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Buy-to-let lenders increasingly seeking ex-pats and foreign nationals – Ying Tan

by: Ying Tan, founder and chief executive of the Buy to Let Club
  • 11/03/2019
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Buy-to-let lenders increasingly seeking ex-pats and foreign nationals – Ying Tan
It’s inevitable that UK nationals working or living overseas are considering their options during these prolonged Brexit negotiations. The same can also be said of foreign nationals based in the UK.


In recent times we’ve seen a rise in the number of lenders offering expat buy-to-let mortgages or extending their offerings to foreign nationals. This trend is showing no sign of slowing down anytime soon.

Vida Homeloans has increased the loan to value (LTV) on its buy-to-let expat range.

This is now available up to 75 per cent LTV worldwide, with Australia restricted to 70 per cent. Overseas directors are accepted on a special purpose vehicle (SPV), providing the company is UK registered.

Skipton International is also now offering UK buy-to-let mortgages to foreign nationals with immediate effect. Previously applicants were required to hold a British passport.

To qualify, prospective clients will need to have a UK bank account in place to service the mortgage repayments and collect rental income.

This move will allow Skipton to offer lending to those who live outside of the UK but have an established credit footprint.


Criteria changes

In other news, we have launched some new buy-to-let exclusives with Together.

These products are available as first or second-charge and offer repayment and interest-only options.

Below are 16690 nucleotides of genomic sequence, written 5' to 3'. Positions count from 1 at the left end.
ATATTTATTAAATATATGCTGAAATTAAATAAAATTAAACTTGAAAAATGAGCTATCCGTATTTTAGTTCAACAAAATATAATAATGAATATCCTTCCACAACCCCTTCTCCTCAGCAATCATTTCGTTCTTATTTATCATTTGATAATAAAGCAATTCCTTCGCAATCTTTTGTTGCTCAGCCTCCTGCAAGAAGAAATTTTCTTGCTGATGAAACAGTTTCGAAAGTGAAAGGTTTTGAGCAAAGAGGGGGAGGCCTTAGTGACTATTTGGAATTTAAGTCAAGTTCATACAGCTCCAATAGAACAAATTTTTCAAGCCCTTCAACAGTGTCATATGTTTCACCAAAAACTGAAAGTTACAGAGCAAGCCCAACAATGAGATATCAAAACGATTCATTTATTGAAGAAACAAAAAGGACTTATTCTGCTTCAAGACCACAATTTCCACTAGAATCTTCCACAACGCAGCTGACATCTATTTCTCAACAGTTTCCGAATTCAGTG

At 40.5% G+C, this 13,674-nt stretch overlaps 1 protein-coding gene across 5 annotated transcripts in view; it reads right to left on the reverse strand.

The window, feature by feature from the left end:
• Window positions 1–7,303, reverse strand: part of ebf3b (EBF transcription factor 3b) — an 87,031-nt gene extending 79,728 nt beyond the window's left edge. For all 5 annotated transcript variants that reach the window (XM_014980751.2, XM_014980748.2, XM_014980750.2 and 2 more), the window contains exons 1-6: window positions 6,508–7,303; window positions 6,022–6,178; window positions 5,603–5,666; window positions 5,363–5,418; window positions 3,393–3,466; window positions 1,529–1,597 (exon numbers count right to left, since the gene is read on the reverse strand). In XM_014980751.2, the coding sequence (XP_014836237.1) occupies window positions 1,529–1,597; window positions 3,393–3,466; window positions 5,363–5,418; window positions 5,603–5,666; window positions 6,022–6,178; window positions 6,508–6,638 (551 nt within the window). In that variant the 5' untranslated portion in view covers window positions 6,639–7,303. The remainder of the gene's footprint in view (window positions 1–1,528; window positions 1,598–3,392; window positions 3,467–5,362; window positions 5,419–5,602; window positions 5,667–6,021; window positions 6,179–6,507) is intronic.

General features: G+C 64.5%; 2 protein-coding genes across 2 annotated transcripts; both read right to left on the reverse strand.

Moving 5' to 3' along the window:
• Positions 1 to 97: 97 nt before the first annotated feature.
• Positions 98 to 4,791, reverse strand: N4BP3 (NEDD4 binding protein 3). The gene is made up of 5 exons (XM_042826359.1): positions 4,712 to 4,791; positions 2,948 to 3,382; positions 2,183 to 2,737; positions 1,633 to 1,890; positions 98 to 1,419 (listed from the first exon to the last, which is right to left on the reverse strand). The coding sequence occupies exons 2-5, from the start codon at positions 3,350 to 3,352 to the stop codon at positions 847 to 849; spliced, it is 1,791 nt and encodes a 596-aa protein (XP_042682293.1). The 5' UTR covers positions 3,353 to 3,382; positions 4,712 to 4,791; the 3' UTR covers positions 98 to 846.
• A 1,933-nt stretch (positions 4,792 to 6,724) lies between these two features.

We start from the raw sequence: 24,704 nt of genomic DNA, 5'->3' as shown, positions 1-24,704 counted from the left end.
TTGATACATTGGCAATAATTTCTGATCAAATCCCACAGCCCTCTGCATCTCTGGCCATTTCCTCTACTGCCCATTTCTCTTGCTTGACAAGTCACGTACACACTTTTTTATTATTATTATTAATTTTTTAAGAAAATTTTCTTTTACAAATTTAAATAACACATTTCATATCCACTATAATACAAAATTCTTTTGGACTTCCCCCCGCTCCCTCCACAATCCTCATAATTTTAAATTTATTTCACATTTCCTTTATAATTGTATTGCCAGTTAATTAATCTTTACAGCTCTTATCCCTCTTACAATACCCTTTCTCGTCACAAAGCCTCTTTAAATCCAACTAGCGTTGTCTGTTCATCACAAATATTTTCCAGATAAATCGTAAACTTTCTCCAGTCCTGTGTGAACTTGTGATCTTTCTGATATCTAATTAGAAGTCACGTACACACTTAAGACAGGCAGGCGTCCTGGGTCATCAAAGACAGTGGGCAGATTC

The Mortgage Lender has made improvements to its affordability assessment.

It will now accept child benefit for children up the age of 13 and some form of benefits income provided its employment criteria is met.

Kent Reliance has also undertaken a number of criteria changes, incorporating a reduction in its minimum loan size for specialist buy-to-let cases to £50,000, including limited loans and houses in multiple occupation (HMO).

However, multiple units on a single freehold will still have a £75,000 minimum loan.

It also added that large loans are now available from £750,000.


Foundation flexibility

And, last but not least, Foundation Home Loans announced the launch of its Fix to Flex five-year, buy-to-let deal.

Foundation says cases can be underwritten as a five-year fixed-rate product, assessed on pay rate, but also provide landlord borrowers with shorter-term (three-year) flexibility to exit the deal should they wish to do so.

The Fix to Flex product is suitable for individual, limited company, first-time and portfolio landlords.

It’s good to see innovative options being brought to the market, especially for landlords looking for a combination of certainty and an element of flexibility in what remains a clouded economic environment.



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